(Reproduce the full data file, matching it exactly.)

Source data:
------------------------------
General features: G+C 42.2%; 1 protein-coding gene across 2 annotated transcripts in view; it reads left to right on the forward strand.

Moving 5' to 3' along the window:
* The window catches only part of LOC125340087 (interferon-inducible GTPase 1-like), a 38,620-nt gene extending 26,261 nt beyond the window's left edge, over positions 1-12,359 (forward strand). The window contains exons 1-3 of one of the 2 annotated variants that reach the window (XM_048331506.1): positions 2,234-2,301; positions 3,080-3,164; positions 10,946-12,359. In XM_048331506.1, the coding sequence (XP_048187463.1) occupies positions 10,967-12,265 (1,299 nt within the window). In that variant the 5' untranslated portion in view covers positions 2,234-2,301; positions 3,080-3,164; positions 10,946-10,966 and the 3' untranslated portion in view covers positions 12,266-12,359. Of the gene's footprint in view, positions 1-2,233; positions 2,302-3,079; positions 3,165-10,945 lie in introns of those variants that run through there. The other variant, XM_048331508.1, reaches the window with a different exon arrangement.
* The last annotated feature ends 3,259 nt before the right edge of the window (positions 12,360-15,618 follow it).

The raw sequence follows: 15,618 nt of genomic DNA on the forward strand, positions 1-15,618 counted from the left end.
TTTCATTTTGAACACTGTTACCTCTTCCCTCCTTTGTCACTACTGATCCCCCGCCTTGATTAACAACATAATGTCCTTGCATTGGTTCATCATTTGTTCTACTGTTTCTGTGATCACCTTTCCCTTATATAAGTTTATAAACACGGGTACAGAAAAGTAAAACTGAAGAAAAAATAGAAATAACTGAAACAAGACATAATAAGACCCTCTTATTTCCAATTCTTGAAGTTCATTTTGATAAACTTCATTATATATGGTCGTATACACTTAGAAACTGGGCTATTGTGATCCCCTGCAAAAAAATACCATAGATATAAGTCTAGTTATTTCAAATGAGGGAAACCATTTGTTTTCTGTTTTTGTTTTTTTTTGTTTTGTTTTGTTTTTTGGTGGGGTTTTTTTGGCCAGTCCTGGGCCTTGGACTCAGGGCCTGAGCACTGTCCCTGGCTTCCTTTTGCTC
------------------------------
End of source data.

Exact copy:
General features: G+C 42.2%; 1 protein-coding gene across 2 annotated transcripts in view; it reads left to right on the forward strand.

Moving 5' to 3' along the window:
* The window catches only part of LOC125340087 (interferon-inducible GTPase 1-like), a 38,620-nt gene extending 26,261 nt beyond the window's left edge, over positions 1-12,359 (forward strand). The window contains exons 1-3 of one of the 2 annotated variants that reach the window (XM_048331506.1): positions 2,234-2,301; positions 3,080-3,164; positions 10,946-12,359. In XM_048331506.1, the coding sequence (XP_048187463.1) occupies positions 10,967-12,265 (1,299 nt within the window). In that variant the 5' untranslated portion in view covers positions 2,234-2,301; positions 3,080-3,164; positions 10,946-10,966 and the 3' untranslated portion in view covers positions 12,266-12,359. Of the gene's footprint in view, positions 1-2,233; positions 2,302-3,079; positions 3,165-10,945 lie in introns of those variants that run through there. The other variant, XM_048331508.1, reaches the window with a different exon arrangement.
* The last annotated feature ends 3,259 nt before the right edge of the window (positions 12,360-15,618 follow it).

The raw sequence follows: 15,618 nt of genomic DNA on the forward strand, positions 1-15,618 counted from the left end.
TTTCATTTTGAACACTGTTACCTCTTCCCTCCTTTGTCACTACTGATCCCCCGCCTTGATTAACAACATAATGTCCTTGCATTGGTTCATCATTTGTTCTACTGTTTCTGTGATCACCTTTCCCTTATATAAGTTTATAAACACGGGTACAGAAAAGTAAAACTGAAGAAAAAATAGAAATAACTGAAACAAGACATAATAAGACCCTCTTATTTCCAATTCTTGAAGTTCATTTTGATAAACTTCATTATATATGGTCGTATACACTTAGAAACTGGGCTATTGTGATCCCCTGCAAAAAAATACCATAGATATAAGTCTAGTTATTTCAAATGAGGGAAACCATTTGTTTTCTGTTTTTGTTTTTTTTTGTTTTGTTTTGTTTTTTGGTGGGGTTTTTTTGGCCAGTCCTGGGCCTTGGACTCAGGGCCTGAGCACTGTCCCTGGCTTCCTTTTGCTC